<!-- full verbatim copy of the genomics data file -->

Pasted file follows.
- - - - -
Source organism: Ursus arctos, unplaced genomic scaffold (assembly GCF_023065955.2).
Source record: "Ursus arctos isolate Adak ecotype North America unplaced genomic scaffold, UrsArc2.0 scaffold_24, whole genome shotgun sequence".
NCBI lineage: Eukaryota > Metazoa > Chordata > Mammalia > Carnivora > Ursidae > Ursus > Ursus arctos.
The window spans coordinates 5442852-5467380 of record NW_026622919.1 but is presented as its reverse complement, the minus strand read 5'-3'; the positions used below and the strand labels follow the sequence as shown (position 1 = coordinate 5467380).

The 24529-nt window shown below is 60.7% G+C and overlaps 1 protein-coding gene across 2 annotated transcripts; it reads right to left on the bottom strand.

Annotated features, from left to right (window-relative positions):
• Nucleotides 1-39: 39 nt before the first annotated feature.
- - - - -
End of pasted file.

Source organism: Ursus arctos, unplaced genomic scaffold (assembly GCF_023065955.2).
Source record: "Ursus arctos isolate Adak ecotype North America unplaced genomic scaffold, UrsArc2.0 scaffold_24, whole genome shotgun sequence".
NCBI lineage: Eukaryota > Metazoa > Chordata > Mammalia > Carnivora > Ursidae > Ursus > Ursus arctos.
The window spans coordinates 5442852-5467380 of record NW_026622919.1 but is presented as its reverse complement, the minus strand read 5'-3'; the positions used below and the strand labels follow the sequence as shown (position 1 = coordinate 5467380).

The 24529-nt window shown below is 60.7% G+C and overlaps 1 protein-coding gene across 2 annotated transcripts; it reads right to left on the bottom strand.

Annotated features, from left to right (window-relative positions):
• Nucleotides 1-39: 39 nt before the first annotated feature.